See recipe below to get deterministic file shuffling.

Determinism caveat: interleave args

Changing read_config.interleave_cycle_length, read_config.interleave_block_length will change the examples order.

TFDS relies on tf.data.Dataset.interleave to only load a few shards at once, improving the performance and reducing memory usage.

The example order is only guaranteed to be the same for a fixed value of interleave args. See interleave doc to understand what cycle_length and block_length correspond too.

  • cycle_length=16, block_length=16 (default, same as above):
print_ex_ids(imagenet, split='train', take=20)
[0, 1, 2, 3, 4, 5, 6, 7, 8, 9, 10, 11, 12, 13, 14, 15, 1251, 1252, 1253, 1254]
  • cycle_length=3, block_length=2:
read_config = tfds.ReadConfig(
    interleave_cycle_length=3,
    interleave_block_length=2,
)
print_ex_ids(imagenet, split='train', read_config=read_config, take=20)
[0, 1, 1251, 1252, 2502, 2503, 2, 3, 1253, 1254, 2504, 2505, 4, 5, 1255, 1256, 2506, 2507, 6, 7]

In the second example, we see that the dataset read 2 (block_length=2) examples in a shard, then switch to the next shard. Every 2 * 3 (cycle_length=3) examples, it goes back to the first shard (shard0-ex0, shard0-ex1, shard1-ex0, shard1-ex1, shard2-ex0, shard2-ex1, shard0-ex2, shard0-ex3, shard1-ex2, shard1-ex3, shard2-ex2,...).

Subsplit and example order

Each example has an id 0, 1, ..., num_examples-1. The subsplit API select a slice of examples (e.g. train[:x] select 0, 1, ..., x-1).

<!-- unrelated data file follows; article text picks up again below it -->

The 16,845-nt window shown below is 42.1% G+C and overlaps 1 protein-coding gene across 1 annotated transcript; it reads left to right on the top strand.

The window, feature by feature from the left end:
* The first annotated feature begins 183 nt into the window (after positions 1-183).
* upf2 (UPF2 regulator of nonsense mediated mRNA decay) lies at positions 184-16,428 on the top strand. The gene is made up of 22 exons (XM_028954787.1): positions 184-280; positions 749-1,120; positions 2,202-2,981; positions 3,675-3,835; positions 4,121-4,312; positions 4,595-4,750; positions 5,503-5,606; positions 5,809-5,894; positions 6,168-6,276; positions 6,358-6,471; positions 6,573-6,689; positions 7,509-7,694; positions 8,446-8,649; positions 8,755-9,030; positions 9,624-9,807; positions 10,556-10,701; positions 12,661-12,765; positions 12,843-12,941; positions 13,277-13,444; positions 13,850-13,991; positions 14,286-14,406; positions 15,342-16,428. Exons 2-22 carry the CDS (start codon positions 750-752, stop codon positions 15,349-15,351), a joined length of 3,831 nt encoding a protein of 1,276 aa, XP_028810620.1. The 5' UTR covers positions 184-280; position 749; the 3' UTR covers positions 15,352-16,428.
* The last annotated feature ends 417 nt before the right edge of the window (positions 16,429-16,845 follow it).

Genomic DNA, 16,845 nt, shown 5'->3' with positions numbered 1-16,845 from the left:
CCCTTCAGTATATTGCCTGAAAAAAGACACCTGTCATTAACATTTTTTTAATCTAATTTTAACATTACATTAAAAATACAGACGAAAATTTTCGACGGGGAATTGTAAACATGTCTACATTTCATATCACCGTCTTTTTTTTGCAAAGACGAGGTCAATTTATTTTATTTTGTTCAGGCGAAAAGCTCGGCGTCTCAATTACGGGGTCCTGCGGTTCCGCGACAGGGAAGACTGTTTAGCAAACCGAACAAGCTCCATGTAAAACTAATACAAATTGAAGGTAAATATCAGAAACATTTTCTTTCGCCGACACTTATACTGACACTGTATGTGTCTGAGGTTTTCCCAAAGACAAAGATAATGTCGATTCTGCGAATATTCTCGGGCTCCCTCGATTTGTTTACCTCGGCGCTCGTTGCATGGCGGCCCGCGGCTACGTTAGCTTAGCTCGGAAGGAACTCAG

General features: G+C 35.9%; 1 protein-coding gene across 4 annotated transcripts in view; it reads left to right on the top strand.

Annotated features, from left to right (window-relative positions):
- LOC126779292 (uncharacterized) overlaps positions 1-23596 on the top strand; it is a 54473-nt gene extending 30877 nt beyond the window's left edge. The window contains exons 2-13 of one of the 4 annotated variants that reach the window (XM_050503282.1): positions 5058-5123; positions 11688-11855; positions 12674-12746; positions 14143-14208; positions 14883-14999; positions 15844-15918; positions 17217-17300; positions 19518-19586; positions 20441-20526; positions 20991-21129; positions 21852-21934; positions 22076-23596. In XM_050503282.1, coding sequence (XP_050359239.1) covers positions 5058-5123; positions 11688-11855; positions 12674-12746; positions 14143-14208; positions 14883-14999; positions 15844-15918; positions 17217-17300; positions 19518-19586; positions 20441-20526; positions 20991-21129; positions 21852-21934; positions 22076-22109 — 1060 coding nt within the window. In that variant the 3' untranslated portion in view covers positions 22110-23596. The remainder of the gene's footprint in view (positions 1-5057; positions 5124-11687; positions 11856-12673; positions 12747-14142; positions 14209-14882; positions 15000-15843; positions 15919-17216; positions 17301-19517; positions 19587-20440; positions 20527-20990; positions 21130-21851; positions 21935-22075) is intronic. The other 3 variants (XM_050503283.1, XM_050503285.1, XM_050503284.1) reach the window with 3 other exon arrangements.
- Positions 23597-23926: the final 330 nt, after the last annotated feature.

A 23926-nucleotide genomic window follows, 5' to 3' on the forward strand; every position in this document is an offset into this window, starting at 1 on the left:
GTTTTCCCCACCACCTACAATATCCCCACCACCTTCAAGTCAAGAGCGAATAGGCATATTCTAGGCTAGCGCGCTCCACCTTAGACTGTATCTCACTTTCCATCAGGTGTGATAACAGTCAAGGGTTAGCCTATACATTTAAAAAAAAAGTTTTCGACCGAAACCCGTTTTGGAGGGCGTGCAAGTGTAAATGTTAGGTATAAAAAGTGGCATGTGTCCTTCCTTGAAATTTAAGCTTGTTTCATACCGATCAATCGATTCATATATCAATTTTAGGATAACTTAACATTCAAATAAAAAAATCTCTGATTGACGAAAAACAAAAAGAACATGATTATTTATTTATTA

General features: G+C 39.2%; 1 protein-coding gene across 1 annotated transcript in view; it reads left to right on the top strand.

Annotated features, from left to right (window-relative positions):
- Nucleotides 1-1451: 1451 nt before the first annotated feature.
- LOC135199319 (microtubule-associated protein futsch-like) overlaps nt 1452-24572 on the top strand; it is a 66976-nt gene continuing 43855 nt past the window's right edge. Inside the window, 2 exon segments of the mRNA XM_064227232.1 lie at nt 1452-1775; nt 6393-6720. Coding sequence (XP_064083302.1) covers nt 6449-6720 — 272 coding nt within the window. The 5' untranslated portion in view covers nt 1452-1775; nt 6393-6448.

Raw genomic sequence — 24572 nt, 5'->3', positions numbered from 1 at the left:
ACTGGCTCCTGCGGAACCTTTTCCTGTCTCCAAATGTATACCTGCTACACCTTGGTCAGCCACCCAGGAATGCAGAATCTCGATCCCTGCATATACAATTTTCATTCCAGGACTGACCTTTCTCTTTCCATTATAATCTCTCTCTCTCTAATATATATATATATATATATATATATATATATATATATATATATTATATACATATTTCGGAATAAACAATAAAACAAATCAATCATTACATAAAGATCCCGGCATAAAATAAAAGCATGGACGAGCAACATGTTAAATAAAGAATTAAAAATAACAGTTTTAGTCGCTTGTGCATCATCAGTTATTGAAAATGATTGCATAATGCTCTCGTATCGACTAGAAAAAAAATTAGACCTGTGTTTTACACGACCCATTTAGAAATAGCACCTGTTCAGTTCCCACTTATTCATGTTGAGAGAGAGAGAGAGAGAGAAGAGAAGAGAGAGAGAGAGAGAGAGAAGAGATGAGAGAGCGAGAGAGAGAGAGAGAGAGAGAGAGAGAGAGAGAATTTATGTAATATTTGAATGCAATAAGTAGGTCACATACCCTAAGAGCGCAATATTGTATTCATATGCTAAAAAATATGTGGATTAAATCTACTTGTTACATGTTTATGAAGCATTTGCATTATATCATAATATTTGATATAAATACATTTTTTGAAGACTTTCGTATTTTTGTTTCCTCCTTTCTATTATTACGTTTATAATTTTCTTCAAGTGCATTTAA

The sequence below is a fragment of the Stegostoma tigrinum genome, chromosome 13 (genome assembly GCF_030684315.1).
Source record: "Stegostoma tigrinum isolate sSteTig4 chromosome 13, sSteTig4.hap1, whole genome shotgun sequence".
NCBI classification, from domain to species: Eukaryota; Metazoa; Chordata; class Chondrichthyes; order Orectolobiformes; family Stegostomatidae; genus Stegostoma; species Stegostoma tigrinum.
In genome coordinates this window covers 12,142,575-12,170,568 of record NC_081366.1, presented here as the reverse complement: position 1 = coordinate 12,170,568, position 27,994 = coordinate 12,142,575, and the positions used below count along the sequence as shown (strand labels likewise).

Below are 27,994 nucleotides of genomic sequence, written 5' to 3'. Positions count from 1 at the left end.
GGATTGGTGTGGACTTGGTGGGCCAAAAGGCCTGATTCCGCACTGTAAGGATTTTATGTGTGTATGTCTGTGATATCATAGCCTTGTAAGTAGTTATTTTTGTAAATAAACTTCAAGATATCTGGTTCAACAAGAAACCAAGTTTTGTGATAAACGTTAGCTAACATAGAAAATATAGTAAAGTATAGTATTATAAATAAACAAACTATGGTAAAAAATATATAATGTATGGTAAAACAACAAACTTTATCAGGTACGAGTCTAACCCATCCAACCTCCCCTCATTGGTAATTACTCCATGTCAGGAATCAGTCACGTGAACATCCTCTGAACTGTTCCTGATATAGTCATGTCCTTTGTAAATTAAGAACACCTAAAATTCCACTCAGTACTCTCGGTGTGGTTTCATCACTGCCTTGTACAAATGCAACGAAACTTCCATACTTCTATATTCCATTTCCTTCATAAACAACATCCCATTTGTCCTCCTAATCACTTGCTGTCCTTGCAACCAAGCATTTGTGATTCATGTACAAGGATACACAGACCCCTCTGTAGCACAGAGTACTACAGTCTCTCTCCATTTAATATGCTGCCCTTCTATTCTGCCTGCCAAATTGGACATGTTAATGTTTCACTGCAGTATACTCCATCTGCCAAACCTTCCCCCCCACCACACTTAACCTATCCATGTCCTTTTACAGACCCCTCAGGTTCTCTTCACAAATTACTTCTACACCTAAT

However, within the subsplit, examples are not read in increasing id order (due to shards and interleave).

More specifically, ds.take(x) and split='train[:x]' are not equivalent !

This can be seen easily in the above interleave example where examples come from different shards.

print_ex_ids(imagenet, split='train', take=25)  # tfds.load(..., split='train').take(25)
print_ex_ids(imagenet, split='train[:25]', take=-1)  # tfds.load(..., split='train[:25]')
[0, 1, 2, 3, 4, 5, 6, 7, 8, 9, 10, 11, 12, 13, 14, 15, 1251, 1252, 1253, 1254, 1255, 1256, 1257, 1258, 1259]
[0, 1, 2, 3, 4, 5, 6, 7, 8, 9, 10, 11, 12, 13, 14, 15, 16, 17, 18, 19, 20, 21, 22, 23, 24]

After the 16 (block_length) examples, .take(25) switches to the next shard while train[:25] continue reading examples in from the first shard.

Recipes

Get deterministic file shuffling

There are 2 ways to have deterministic shuffling:

  1. Setting the shuffle_seed. Note: This requires changing the seed at each epoch, otherwise shards will be read in the same order between epoch.
read_config = tfds.ReadConfig(
    shuffle_seed=32,
)

# Deterministic order, different from the default shuffle_files=False above
print_ex_ids(imagenet, split='train', shuffle_files=True, read_config=read_config, take=22)
print_ex_ids(imagenet, split='train', shuffle_files=True, read_config=read_config, take=22)
[176411, 176412, 176413, 176414, 176415, 176416, 176417, 176418, 176419, 176420, 176421, 176422, 176423, 176424, 176425, 176426, 710647, 710648, 710649, 710650, 710651, 710652]
[176411, 176412, 176413, 176414, 176415, 176416, 176417, 176418, 176419, 176420, 176421, 176422, 176423, 176424, 176425, 176426, 710647, 710648, 710649, 710650, 710651, 710652]
  1. Using experimental_interleave_sort_fn: This gives full control over which shards are read and in which order, rather than relying on ds.shuffle order.
def _reverse_order(file_instructions):